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DARPA bankrolls optical computing project

30 Apr 2008

Integrated optical solutions that can control the movement of photons in future optical computers will be the subject of DARPA’s latest research programme.

The ultimate aim of the Integrated Photonic Delay (IPhoD) initiative will be to create a chip-scale integrated photonic platform that can generate long optical delays with low intrinsic losses. DARPA hasn't revealed how much money it has set aside for the project, but says that it expects to make multiple awards in the form of contracts, research grants and co-operative agreements.

"DARPA is seeking innovative research proposals for integrated photonics delay technologies that will lead to the ability to fabricate dense, high-performance, cost-effective optical delay processors," states DARPA in its call for proposals. "The research should investigate innovative approaches that enable revolutionary advances in science, device design, fabrication, and/or systems."

As with all DARPA projects, the target metrics are ambitious. At the end of the three-phase programme, DARPA plans to demonstrate an optical processor capable of delaying light by 500 ns with a waveguide loss of less than 2 dB/µs – about 100 times lower than is possible with existing integrated photonic waveguides. The module must also be able to handle power levels of up to 100 mW and have a footprint of no more than 10 cm2.

But DARPA has not put a timeline against these targets, and neither has it said how much funding is available. "We are asking the offerors to propose to us the length of each phase based on their approach and the effort required," Jan Walker, a DARPA spokesperson, told optics.org. "We have encouraged proposers to address all areas of interest in a comprehensive proposal."

The ability to delay an optical signal is important in a number of photonics systems, including buffers for all-optical routing networks and interferometers for sensing applications. Such systems currently exploit low-loss optical fibre, but fibre-based solutions are quite bulky and do not offer the precision needed to achieve more complex functionality – such as variable-delay lines and parallel processing of optical signals.

In contrast, photonic integrated circuits offer the scalability and precision needed for more complex applications, but large transmission losses currently limit their ability to achieve long optical delays. Today's best integrated photonic waveguides suffer losses of around 200 dB/µs – some three orders of magnitude greater than in optical fibre transmission – which means that a delay of 250 ns would incur a loss of 50 dB.

DARPA believes that three different technologies have the potential to offer a solution: hollow-core waveguides that guide the light through air; silica waveguides deposited by flame hydrolysis; and waveguides made from nanocomposite materials with a high refractive index. In each case, however, significant developments in design and fabrication would be needed to meet DARPA's performance targets, while improved optical coupling is also essential to maintain that performance at the module and system levels.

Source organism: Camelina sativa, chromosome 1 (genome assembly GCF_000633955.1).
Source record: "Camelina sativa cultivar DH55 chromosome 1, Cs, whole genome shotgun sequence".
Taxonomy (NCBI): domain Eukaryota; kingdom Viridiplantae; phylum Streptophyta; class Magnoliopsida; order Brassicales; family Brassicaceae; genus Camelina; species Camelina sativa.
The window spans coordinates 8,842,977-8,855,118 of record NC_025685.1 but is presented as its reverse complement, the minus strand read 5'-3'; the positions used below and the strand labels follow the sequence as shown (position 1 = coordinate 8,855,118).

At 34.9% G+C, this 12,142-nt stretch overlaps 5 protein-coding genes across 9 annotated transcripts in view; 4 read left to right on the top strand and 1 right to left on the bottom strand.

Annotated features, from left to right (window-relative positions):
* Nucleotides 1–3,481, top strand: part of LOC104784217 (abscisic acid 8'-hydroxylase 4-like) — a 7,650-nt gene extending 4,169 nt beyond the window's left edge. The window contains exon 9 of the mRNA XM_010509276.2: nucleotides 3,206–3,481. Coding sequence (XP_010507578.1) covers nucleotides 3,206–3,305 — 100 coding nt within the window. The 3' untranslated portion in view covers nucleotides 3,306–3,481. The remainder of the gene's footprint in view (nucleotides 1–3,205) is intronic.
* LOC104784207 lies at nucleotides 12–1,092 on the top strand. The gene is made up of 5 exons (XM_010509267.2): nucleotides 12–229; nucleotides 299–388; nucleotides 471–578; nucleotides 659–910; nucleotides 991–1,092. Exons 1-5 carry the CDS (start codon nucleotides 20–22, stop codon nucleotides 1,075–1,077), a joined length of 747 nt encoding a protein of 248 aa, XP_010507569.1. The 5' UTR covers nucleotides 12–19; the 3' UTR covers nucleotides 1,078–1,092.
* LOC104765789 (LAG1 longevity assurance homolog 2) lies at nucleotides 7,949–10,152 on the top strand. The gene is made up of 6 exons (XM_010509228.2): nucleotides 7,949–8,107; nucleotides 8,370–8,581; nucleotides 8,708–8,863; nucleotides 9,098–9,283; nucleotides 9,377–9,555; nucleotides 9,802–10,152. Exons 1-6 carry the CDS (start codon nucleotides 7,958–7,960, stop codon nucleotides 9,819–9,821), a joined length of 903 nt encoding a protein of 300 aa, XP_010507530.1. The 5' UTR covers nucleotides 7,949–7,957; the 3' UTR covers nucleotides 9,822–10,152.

To achieve these goals, DARPA has subdivided the programme into three technical areas:

Ultralow-loss waveguide design: Development of low-loss polarization-maintaining optical waveguides at telecommunication wavelengths. The waveguides must be capable of handling by smooth and abrupt changes in direction, and must be able to handle high optical powers.

High-efficiency input/output coupling: Multilayer 3D waveguide structures, most likely exploiting passive optical vias in combination with several layers of planar waveguides, will be needed to achieve long delays within a compact footprint. Efficient layer-to-layer power transfer will be essential to minimize input-output losses, while robust mode-matching techniques will also be needed for many different device architectures.

High-precision on-chip splitting/combining: Approaches will be needed to accurately fabricate waveguide devices with 50/50 on-chip splitting and combining power ratios. Techniques for trimming and tuning the coupling ratios and delay times will also be important.

The project has also been broken down into three phases, each with its own performance targets. Phase I will focus on reducing waveguide losses; Phase II will aim to reduce the size of the integrated waveguide and improve the input/output coupling; while Phase III will produce a technology demonstration as well as achieving the "stretch" performance goals highlighted above.

Organizations interested in bidding for awards under the IPhoD programme must submit a proposal abstract by 20 May, and then have until 15 July to file a full proposal. DARPA's solicitation announcement contains full details for prospective proposers.

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